We’re talking evidently of Peruvian tenor Juan Diego Flórez, one of a very few tenors who can consistently hit and hold the High Cs and Ds littered throughout the minefields of operas like La Fille du Regiment and Le Comte Ory to catch out and expose tenors who are rather less nimble and lacking in the kind of stamina they demand. Receiving its first performance ever at the Met for these reasons, it is indeed difficult to imagine anyone else but Juan Diego Flórez being able to carry off the role of the Count off with any conviction. It’s not however just a matter of being able to find a lead tenor who can meets the demands of the opera, Le Comte Ory also presents challenging roles for soprano and mezzo-soprano, and with Diana Damrau and Joyce DiDonato being drafted in to form a remarkable trio, the Met can justifiably make excuses for waiting so long to be able to assemble a worthy cast for Rossini’s late masterpiece.

ComteOry

Even after these successful performances, whether the opera is a masterpiece or not is however still open to question. The plot of the comic opera, based on a one-act 1816 vaudeville written by Eugène Scribe and Charles-Gaspard Delestre-Poirson – who also produced the libretto for the opera – is not the most sophisticated. The story is little more than a Carry-on affair revolving around the activities of a notorious libertine who dons disguises in order to seduce as many of the women of the land as possible while their husbands are away fighting in the Crusades. In Act 1, wearing a long black flowing beard, he passes himself off as a wise hermit who dispenses advice to the women folk in exchange for offerings and one-on-one “consultations”. His ultimate aim is to bed the beautiful Countess Adèle, sister of the Count of Formoutiers, but he has a rival in the form of his own page, Isolier. His disguise rumbled by his own tutor, Ory regroups his forces and plans another assault on the women of the castle by disguising himself and his big bearded men as nuns on a pilgrimage.

The fact that Le Comte Ory is a comedy is in itself no reason why the opera can’t be great and reveal deeper truths about men, women, love and lust – Mozart’s operas with Da Ponte stand as testament to the deeper human urges and the tragic impulses that lie beneath them, expressed both through the music and the subtleties of the libretto. Le Comte Ory isn’t on the same level musically or in the libretto, but it is certainly a little more musically sophisticated than most other bel canto operas, and if the libretto doesn’t reveal any great truths or insights, the quality of the singing does at least raise it to another level. Flórez, unsurprisingly, is dazzling as the Count – even despite being up all the night previous to this performance and taking to the stage only a half hour after assisting his wife give birth – playing with verve and perfect comic timing, making it all look effortless yet consistently hitting all the high notes with not so much as a flutter or waver in tone. Diana Damrau was even more impressive as Adèle – her singing role equally if not even more challenging than that of the Count – adding colouratura and displaying impeccable legato in a performance that was not only technically flawless, but accompanied by fine, entertaining comic acting.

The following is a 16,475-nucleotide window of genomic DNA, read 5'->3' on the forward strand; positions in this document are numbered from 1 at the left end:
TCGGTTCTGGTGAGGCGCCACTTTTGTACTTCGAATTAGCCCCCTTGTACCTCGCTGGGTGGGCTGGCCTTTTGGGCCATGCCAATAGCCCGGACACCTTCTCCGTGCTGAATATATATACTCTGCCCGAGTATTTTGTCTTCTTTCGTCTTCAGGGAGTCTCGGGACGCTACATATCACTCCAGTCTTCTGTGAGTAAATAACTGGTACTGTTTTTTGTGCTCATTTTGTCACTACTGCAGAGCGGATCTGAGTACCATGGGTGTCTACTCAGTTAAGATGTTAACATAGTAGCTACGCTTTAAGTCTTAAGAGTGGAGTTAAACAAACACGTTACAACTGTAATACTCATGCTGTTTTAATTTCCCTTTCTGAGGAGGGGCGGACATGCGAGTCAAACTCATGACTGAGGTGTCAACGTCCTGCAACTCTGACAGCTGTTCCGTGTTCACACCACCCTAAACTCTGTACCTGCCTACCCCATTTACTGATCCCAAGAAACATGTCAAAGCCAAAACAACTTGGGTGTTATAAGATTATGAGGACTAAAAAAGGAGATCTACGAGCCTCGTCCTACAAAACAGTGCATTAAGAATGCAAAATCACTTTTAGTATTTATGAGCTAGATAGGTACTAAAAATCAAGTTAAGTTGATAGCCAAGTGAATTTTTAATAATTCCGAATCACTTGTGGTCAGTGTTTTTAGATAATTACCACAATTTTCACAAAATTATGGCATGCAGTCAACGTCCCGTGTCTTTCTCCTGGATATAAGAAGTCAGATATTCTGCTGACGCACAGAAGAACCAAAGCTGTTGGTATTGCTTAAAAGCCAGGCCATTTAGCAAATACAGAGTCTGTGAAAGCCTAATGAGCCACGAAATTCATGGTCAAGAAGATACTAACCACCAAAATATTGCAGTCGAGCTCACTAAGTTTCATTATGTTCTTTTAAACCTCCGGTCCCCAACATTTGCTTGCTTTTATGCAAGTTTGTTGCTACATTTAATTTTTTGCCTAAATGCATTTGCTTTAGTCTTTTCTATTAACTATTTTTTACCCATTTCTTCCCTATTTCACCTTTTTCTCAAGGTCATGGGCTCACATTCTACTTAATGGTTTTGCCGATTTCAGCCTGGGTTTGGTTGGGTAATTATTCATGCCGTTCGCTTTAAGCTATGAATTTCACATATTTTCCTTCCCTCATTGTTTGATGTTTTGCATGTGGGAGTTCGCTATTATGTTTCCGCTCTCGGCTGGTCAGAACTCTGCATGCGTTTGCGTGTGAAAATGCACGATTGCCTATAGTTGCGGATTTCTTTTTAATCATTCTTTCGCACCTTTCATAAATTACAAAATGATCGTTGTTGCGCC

Despite having wonderfully written singing roles to demonstrate the exceptional singing ability and technique, the real test of the opera and its true brilliance is found however in the interaction of the singers, and in this respect, Flórez, Damrau and DiDonato formed a delightful team that fully justified the Met’s efforts to bring them together in this way. In this particular opera that close interaction is tested to its limit in a three-in-a-bed ménage-a-trois romp in Act II that not only lived up to the sauciness that was promised in the advance publicity for the opera – the scene exploiting the fact that DiDonato was in a trouser-role – but was as expertly orchestrated and choreographed as anything out of The Marriage of Figaro’s most complex mistaken identity denouements, with five to ten minutes of the most dazzlingly brilliant singing and entertainment delivered between the trio in the most tricky of acting situations. Simply stunning.

ComteOry